What are miRNAs …?
MicroRNAs (miRNAs) are a class of non-coding RNA molecules naturally present in the cell that play an essential role in the regulation of gene expression at the post-transcriptional level.
miRNAs bind to target mRNAs and inhibit protein synthesis.
Some diseases are caused by imbalances in protein production within the cell and therefore the mechanisms regulated by miRNAs are of great interest in biopharmaceutical research.
… and what about anti-miRNA?
A miRNA can be inhibited using a synthetic single-stranded RNA oligonucleotide (called antimiR) with a sequence complementary to that of the miRNA.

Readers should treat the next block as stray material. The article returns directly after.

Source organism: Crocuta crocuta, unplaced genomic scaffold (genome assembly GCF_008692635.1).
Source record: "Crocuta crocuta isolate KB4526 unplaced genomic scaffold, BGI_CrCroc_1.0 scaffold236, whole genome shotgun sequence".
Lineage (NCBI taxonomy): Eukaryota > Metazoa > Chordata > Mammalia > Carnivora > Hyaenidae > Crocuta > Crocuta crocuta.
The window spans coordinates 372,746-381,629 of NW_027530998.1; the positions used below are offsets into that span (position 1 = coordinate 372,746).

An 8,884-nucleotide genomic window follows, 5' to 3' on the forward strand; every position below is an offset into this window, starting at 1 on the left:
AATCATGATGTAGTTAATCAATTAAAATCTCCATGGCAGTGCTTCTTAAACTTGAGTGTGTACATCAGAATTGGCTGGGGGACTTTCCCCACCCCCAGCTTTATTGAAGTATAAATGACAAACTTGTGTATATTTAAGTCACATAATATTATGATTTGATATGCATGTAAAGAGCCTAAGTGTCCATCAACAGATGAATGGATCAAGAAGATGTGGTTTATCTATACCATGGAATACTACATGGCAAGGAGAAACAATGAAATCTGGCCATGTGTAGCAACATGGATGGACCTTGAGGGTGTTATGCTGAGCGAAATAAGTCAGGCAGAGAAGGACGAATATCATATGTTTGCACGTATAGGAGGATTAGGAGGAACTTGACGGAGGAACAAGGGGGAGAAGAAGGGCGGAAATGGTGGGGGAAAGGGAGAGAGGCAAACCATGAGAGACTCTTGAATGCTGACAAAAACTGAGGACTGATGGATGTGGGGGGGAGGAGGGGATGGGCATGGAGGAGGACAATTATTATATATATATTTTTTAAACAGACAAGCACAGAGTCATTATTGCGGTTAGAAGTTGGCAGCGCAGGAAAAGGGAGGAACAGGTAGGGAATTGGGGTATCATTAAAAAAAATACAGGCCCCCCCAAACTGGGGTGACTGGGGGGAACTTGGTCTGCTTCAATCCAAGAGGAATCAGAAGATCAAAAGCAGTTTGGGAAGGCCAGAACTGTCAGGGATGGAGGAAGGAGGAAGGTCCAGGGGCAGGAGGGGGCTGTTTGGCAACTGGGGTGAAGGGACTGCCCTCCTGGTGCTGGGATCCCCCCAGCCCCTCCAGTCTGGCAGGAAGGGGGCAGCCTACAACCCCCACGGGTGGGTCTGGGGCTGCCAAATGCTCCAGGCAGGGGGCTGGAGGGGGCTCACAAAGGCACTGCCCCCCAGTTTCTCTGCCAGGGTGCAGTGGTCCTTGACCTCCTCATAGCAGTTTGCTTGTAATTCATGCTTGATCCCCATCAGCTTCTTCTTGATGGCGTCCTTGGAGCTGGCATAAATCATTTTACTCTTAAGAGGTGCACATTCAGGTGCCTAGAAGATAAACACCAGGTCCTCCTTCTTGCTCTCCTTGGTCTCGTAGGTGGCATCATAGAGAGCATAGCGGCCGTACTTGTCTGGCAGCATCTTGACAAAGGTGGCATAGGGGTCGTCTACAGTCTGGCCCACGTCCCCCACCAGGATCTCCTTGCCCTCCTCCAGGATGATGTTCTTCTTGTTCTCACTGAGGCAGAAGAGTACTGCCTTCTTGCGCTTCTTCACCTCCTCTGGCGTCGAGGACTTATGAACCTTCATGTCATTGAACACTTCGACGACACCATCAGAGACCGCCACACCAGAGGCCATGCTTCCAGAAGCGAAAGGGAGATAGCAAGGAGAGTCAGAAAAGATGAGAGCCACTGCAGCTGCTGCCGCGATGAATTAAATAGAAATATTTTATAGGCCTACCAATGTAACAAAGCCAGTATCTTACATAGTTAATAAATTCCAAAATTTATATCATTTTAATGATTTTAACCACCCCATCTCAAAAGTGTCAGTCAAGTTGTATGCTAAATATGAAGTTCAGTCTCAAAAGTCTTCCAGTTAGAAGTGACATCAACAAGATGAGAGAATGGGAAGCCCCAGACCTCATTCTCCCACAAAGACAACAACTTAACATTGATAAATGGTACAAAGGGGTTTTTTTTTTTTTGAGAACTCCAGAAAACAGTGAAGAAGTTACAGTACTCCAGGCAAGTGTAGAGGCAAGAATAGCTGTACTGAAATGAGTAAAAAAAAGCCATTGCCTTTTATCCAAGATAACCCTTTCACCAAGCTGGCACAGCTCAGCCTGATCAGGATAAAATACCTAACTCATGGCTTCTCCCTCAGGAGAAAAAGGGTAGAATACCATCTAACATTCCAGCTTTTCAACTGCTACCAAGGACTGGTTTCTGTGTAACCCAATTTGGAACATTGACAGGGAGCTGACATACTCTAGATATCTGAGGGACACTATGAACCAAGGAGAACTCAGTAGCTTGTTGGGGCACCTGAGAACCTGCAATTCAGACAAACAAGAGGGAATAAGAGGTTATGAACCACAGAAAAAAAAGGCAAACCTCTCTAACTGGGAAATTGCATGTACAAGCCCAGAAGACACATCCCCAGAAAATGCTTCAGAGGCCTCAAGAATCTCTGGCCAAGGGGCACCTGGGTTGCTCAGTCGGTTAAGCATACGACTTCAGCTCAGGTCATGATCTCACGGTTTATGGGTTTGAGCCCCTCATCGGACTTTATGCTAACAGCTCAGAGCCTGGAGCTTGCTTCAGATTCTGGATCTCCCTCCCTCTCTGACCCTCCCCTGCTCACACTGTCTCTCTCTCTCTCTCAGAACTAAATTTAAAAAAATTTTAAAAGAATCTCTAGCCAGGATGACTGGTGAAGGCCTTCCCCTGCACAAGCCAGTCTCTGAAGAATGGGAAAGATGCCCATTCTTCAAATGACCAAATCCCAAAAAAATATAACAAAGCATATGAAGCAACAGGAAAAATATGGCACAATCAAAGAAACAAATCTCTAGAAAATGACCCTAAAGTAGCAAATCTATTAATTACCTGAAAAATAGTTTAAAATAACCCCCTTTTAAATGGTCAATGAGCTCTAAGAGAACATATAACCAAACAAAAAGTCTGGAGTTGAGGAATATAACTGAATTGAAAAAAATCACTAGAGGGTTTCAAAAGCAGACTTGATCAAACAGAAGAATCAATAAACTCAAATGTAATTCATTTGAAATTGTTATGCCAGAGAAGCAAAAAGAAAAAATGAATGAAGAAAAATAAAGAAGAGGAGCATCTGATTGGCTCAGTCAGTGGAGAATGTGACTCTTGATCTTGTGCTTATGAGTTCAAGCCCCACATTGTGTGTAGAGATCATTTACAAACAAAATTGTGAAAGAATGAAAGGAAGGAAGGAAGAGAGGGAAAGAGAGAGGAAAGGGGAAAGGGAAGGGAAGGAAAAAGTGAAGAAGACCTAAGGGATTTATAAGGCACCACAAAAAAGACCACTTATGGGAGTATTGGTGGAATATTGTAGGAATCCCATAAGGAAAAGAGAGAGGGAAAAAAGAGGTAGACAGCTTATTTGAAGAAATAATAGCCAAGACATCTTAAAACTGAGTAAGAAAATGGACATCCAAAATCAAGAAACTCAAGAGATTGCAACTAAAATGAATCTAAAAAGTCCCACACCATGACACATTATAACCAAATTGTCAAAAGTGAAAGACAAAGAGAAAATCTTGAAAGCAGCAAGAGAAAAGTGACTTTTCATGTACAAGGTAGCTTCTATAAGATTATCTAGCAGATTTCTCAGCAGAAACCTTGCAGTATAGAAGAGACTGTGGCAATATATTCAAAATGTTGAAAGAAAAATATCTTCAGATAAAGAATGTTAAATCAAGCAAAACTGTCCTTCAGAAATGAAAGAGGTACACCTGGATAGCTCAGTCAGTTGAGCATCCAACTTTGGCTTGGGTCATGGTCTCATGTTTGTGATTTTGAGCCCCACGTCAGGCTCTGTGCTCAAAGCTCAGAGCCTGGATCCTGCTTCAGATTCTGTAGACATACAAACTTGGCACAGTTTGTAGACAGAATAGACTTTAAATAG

As a result of this binding, miRNA activity is inhibited. This is the basis for the development of anti-miRNA drugs where synthetically designed molecules are used to neutralize the function of specific microRNAs in cells to obtain the desired responses.
Anti-miRNA oligonucleotides have many uses in cell mechanics.